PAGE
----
If the Wildensteins were in the UK, they'd be receiving Post-it notes from the Revenue, writes Colin Senez.
For those of you who are unaware of the Wildensteins (or as they are known in France – 'Les W'), the family is known for holding one of the most substantial art collections in the world. For over a century, the Wildenstein family have accumulated paintings by artists including Fragonard, Cézanne, Degas, Monet and Picasso – among others. The collection was originally started by Nathan Wildenstein in Paris in 1870 and has grown to what some say is now the greatest art collection on earth. However, Les W are notoriously secretive about the contents of the collection.
Daniel Wildenstein (Nathan’s grandson) died in 2001. Guy and Alec Wildenstein (Daniel’s sons) declared that they inherited only about $60 million from their father. However the French fiscal authorities estimate that Les W are worth much more, and consider that they are owed over €500 million in unpaid taxes.
The French government has alleged that when Daniel Wildenstein died, most of the family’s estate had been transferred into trusts based in the Bahamas, Guernsey and the Cayman Islands. The assets in the trusts purportedly include properties in New York, a 30,000-hectare ranch in Kenya, racehorses, and a jet in addition to hundreds of valuable paintings and other artworks. While it is asserted that the paintings were held by offshore trusts, prosecutors say that, many of them in fact remained in the family’s vaults in Switzerland.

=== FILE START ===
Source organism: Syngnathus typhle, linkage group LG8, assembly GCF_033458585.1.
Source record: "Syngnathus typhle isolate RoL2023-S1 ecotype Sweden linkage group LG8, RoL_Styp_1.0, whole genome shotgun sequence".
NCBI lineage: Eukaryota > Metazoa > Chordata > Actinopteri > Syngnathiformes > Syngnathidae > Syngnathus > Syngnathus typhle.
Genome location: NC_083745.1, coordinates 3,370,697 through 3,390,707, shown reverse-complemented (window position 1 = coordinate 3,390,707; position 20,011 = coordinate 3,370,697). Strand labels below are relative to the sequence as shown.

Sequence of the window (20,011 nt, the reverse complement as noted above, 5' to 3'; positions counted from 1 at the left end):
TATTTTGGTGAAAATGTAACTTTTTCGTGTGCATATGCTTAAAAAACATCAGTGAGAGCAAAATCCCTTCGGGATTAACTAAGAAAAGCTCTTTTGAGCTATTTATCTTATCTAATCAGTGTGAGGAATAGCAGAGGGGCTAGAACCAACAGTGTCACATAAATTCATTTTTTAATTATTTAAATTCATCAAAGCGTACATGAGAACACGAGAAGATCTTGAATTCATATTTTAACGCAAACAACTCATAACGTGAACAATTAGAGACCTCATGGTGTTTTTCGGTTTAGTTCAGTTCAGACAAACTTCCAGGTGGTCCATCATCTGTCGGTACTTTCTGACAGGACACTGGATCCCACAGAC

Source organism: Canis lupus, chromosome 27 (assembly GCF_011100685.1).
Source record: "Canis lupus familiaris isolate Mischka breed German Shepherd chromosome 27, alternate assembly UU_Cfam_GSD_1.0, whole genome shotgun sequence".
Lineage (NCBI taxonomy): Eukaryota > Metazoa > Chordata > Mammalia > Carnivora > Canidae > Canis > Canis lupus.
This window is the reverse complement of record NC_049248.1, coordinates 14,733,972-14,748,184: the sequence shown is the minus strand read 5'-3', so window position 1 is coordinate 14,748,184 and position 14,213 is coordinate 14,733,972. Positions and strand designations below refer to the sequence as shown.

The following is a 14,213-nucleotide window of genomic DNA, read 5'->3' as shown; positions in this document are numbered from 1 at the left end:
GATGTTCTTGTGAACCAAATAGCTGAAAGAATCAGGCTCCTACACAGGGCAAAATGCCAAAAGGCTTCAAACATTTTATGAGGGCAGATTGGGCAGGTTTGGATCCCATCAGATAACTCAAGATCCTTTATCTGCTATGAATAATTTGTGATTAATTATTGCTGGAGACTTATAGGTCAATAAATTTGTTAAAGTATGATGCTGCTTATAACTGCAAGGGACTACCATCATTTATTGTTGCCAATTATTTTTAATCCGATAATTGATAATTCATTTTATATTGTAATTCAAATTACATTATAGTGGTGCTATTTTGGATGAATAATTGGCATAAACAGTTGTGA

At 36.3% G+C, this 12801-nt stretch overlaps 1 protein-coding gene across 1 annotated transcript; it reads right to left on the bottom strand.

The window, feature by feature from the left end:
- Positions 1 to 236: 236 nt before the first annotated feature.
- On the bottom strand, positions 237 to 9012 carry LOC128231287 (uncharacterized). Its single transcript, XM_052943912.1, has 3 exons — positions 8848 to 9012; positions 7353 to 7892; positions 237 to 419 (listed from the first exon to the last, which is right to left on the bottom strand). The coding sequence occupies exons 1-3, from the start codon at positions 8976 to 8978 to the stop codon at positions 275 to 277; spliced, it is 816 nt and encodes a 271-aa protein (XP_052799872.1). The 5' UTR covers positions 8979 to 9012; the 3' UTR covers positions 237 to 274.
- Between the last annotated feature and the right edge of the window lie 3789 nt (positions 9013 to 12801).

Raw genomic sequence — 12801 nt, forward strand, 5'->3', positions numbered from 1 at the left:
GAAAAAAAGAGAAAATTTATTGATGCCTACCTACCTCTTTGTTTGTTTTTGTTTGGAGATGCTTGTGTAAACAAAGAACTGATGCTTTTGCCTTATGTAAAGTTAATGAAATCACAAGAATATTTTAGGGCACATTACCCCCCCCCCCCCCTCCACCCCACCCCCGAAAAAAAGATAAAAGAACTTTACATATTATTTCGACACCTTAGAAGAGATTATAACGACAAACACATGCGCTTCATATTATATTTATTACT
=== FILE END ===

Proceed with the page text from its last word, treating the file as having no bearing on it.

And how, you may ask, did the French Authorities learn about this? The initial investigation grew out of an accusation within the family itself; Guy’s stepmother, Sylvia Roth Wildenstein, turned over documents to the authorities when she thought it was she, rather than French taxpayers, who was being cheated out of the estate.
Now, if we take transport ourselves from Paris to London we may ask how our own authorities might seek to collect these monies without the help of a disenchanted stepmother. What are the latest developments in the UK from a tax investigatory perspective? It seems as if HMRC is relying more on 'nudge' rather than 'grudge' tactics – in the form of Post-it notes.
HMRC is apparently sticking Post-it notes on letters addressed to tax payers, saying something along the lines of, 'Please give me a call, if you would like to discuss,' followed by a first name and telephone number.
HMRC is constantly trying to improve the tax gap, and is clearly pulling out all the stops to entice taxpayers to report and pay their tax on time. HMRC is using the tactics set out by the Behavioural Insight Team, established in 2010. It produced a report that looked at the effectiveness of adding handwritten Post-it notes in the US.
The report said: 'A US study shows that people are more likely to respond to messages indicating extra effort and a personal touch, for example through handwriting a taxpayer's name or using Post-it notes to summarise the request'.
As I glance over at the unused post-it notes on my desk, I am drawn to consider just how much power this coloured temporarily adhesive paper offers me.
Colin Senez is an associate at boutique private wealth law firm Maurice Turnor Gardner LLP.